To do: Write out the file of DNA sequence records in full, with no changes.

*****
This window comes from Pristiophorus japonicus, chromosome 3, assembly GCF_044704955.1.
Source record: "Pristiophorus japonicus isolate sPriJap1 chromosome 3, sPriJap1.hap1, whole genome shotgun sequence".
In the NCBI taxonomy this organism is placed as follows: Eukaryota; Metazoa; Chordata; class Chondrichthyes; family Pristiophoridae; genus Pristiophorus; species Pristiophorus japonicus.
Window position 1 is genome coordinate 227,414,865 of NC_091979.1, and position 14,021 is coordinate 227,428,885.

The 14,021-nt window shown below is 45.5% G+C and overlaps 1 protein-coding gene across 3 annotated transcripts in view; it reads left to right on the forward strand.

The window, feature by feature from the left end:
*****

This window comes from Pristiophorus japonicus, chromosome 3, assembly GCF_044704955.1.
Source record: "Pristiophorus japonicus isolate sPriJap1 chromosome 3, sPriJap1.hap1, whole genome shotgun sequence".
In the NCBI taxonomy this organism is placed as follows: Eukaryota; Metazoa; Chordata; class Chondrichthyes; family Pristiophoridae; genus Pristiophorus; species Pristiophorus japonicus.
Window position 1 is genome coordinate 227,414,865 of NC_091979.1, and position 14,021 is coordinate 227,428,885.

The 14,021-nt window shown below is 45.5% G+C and overlaps 1 protein-coding gene across 3 annotated transcripts in view; it reads left to right on the forward strand.

The window, feature by feature from the left end: